Controls consist of four push buttons and a command quadrant control used for exposure compensation with a mid SET button which works but is not quit as easy to use as the rotary command dial of the Canon 580 EXII, but much easier than the awkward 430 EXII control.


Head Positions:
The head positions are rotate, tilt and lift same as the Canon 580 EXII but without an unlock button which is not really needed in practice anyway. A tilt down LCD icon is absent unlike the 580 EXII.


Modeling flash:
Much brighter on the Canon units. I seldom use this but if I need to find my car keys in the dark it makes a convenient flash light.


Distance scale or readout:
There is no distance indication at all, I use this feature to estimate how close I need to be to the subject for long distances and regret that it is missing, both the Canon flashes have this feature though the 430 EXII shows maximum distance only, not minimum.


Pulse width:
According to the instruction manual the 568 EXII has a light pulse width of ~1/200 ~ 1/20,000 seconds. This is much slower than the Canon flashes which start at 1/000 second or so. I find this odd but it is probably not a problem for fill flash usage.


Water resistance:
I have no idea how water tight it is. The rubber boot which keeps water from the hot shoe on the Canon 580 EXII is not used as the wheel mount system precludes it though water on the hot shoe has never been a significant issue in my experience. All my Canon flash units have been exposed to rain at some time without fail though they are not sealed completely and I try to cover them in heavy rain. The case on the 586 EXII seems similar, time will tell how it survives in the rain.


Camera menus and Custom functions:
The camera flash menu system worked ok, the flash custom functions menu though would only allow a few custom setting to be set from the camera as Canons custom functions and Yongnuo are different. However these can be set easily in the flash unit itself and these settings are retained with power down so no issue there. Older cameras like the 20D of course do not have a flash menu item in the camera anyway.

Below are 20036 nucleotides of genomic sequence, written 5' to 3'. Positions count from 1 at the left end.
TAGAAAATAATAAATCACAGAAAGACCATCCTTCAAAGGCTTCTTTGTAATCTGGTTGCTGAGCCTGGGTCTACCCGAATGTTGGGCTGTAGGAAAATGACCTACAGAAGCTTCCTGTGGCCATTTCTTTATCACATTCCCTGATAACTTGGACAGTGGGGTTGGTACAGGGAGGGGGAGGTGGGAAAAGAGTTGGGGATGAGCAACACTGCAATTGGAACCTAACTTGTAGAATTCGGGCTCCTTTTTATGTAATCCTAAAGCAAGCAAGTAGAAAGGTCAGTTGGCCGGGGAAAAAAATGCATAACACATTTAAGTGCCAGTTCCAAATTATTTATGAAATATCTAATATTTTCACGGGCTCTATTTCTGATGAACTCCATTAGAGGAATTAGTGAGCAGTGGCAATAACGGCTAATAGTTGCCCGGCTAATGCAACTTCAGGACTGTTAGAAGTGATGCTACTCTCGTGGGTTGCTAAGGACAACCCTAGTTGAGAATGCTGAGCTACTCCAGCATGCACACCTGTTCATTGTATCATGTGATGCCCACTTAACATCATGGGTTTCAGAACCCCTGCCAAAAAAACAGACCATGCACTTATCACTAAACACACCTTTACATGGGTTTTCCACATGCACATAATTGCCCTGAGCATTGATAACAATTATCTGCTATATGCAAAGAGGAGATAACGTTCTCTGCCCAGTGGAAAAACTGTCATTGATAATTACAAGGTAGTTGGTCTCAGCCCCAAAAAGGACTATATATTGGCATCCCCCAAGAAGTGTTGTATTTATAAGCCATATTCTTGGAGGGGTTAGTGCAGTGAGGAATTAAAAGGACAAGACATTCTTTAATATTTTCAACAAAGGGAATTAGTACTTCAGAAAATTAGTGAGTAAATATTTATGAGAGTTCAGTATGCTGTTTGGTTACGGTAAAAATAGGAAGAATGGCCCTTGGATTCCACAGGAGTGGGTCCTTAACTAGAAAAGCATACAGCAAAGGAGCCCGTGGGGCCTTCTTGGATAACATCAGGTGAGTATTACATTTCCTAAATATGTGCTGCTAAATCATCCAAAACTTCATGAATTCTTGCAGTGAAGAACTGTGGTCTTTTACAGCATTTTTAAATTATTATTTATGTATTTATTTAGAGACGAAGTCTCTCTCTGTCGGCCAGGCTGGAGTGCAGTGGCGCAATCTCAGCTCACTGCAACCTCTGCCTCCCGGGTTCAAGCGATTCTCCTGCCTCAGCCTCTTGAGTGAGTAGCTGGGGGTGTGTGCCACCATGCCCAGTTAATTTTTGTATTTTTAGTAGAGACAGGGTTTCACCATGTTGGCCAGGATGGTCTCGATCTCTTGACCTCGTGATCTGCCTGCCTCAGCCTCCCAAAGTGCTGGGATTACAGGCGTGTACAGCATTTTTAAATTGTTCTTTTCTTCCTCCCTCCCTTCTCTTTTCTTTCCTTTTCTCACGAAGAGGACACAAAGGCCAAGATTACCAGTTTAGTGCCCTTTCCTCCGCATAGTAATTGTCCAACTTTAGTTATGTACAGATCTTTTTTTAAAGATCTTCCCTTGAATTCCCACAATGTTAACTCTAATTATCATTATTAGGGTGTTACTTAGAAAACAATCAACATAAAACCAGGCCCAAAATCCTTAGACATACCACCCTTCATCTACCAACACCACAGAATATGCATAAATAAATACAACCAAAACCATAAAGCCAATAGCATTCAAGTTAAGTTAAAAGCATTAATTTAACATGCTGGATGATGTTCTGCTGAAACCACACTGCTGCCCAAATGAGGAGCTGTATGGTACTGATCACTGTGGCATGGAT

High Speed Sync and rear curtain sync:
Both features worked fine, the High speed sync had a similar power level as the 580 EXII.


Optical communication:
I was able to use the 568 EXII as a master to remotely fire a Canon 430 EXII as slave. The Yongnuo user manual claims a much greater range than Canon but this was not tested.


User manual:

The manual consists of 33 pages in English and is much less detailed than a typical Canon flash manual


Conclusion

  Pros:
- Inexpensive ($168 ebay)
- Fast recycle
- Sound indication


  Cons:
- No distance scale
- LCD readout viewing angle is critical
- No connection for an external battery pack to speed recycling
- No local repair facility
- No threaded mount (580EXII has this)



All in all I was quit happy with the operation of the flash unit. There was nothing that was a deal breaker for my usage though I would like them to add a distance scale. There is no connection for an external battery pack which is odd as Yongnuo make one for Canon flash and it works with some of their other flash models. The Canon 430 EXII currently costs about $90 more has a distance scale, is smaller and lighter and has a one year warranty. As of now the Canon 580EXII is no longer available having been replaced with the 600 EX-RT $500. Time will tell if the 568 EXII has a satisfactory track record in the field and if repairs can be had reliably from China.


Notes:

1 - Recycle time was the average of ten full power pops, with  the flash fired as soon as the red pilot lamp came on. The histogram was checked to make sure the flash fired at full power for each cycle. Batteries were fresh Maha 2700 mAHr NiMh rechargables.

2 - ETTL mode was tested for exposure accuracy with a mid toned gray target at apertures from f2.8 - f22.